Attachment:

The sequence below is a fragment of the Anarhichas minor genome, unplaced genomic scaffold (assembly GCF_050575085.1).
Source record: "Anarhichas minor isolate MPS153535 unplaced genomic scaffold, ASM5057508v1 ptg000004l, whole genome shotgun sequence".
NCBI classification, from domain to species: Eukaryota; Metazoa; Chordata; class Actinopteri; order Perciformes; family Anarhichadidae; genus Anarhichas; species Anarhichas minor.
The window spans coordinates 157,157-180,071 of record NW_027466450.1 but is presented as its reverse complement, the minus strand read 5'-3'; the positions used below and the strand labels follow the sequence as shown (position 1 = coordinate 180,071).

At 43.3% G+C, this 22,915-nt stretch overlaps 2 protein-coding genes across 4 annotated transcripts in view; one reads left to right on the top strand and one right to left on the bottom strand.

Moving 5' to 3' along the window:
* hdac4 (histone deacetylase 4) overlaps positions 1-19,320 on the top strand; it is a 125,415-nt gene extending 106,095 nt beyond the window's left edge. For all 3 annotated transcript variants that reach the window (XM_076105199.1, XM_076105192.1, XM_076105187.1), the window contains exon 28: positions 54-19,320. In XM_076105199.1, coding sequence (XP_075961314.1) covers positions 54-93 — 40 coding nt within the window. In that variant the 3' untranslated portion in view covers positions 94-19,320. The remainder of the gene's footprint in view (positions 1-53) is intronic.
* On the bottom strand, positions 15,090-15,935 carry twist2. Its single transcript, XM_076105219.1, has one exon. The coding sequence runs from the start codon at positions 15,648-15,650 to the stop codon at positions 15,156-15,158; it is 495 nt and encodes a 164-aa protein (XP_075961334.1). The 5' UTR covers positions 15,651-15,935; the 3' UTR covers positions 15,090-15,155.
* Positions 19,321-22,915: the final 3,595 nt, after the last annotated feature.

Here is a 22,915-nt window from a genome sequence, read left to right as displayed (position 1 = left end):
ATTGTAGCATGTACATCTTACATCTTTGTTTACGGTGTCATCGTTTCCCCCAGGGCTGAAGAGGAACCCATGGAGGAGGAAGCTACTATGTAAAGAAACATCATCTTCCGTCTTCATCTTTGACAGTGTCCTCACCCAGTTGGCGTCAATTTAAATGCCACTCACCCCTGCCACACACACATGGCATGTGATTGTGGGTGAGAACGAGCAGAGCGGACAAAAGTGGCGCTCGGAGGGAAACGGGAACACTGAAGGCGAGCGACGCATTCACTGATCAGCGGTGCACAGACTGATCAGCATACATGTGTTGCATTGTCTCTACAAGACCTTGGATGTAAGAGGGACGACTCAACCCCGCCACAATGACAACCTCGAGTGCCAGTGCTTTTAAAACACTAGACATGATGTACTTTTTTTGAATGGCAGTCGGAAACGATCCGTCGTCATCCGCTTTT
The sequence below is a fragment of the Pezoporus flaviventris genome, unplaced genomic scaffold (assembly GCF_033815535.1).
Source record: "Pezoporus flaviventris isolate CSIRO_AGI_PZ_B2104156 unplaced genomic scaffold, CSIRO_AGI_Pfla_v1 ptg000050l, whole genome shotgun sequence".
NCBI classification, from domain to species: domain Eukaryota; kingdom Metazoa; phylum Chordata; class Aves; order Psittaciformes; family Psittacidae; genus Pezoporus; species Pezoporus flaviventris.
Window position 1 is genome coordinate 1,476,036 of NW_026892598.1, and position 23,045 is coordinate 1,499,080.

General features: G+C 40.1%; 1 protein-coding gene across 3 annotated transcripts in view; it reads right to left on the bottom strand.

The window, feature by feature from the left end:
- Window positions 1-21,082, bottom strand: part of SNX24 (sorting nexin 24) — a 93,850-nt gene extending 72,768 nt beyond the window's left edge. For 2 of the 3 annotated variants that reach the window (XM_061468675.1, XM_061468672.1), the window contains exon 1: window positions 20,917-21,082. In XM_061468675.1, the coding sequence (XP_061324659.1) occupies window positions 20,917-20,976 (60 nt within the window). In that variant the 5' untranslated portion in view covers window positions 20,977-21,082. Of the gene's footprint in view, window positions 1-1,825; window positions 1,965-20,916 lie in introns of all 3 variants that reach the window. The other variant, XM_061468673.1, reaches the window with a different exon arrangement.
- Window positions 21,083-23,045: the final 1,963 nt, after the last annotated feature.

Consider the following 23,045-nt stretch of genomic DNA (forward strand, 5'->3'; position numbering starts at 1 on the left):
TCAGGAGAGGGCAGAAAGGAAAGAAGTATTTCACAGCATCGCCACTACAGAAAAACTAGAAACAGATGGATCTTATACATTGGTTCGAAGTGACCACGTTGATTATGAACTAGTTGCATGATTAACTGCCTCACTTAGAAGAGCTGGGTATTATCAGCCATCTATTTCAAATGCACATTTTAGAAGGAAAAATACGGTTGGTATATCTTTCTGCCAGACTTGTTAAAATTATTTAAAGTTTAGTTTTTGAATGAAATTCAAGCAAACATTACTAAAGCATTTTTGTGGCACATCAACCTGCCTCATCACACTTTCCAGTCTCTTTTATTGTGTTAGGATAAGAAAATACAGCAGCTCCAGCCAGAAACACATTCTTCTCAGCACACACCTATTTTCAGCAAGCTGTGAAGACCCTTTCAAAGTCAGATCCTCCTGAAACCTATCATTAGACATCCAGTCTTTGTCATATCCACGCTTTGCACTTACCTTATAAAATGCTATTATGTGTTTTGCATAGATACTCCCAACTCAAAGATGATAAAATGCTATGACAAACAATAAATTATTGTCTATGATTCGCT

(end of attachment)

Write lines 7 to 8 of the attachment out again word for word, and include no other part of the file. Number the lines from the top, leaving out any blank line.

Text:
* hdac4 (histone deacetylase 4) overlaps positions 1-19,320 on the top strand; it is a 125,415-nt gene extending 106,095 nt beyond the window's left edge. For all 3 annotated transcript variants that reach the window (XM_076105199.1, XM_076105192.1, XM_076105187.1), the window contains exon 28: positions 54-19,320. In XM_076105199.1, coding sequence (XP_075961314.1) covers positions 54-93 — 40 coding nt within the window. In that variant the 3' untranslated portion in view covers positions 94-19,320. The remainder of the gene's footprint in view (positions 1-53) is intronic.
* On the bottom strand, positions 15,090-15,935 carry twist2. Its single transcript, XM_076105219.1, has one exon. The coding sequence runs from the start codon at positions 15,648-15,650 to the stop codon at positions 15,156-15,158; it is 495 nt and encodes a 164-aa protein (XP_075961334.1). The 5' UTR covers positions 15,651-15,935; the 3' UTR covers positions 15,090-15,155.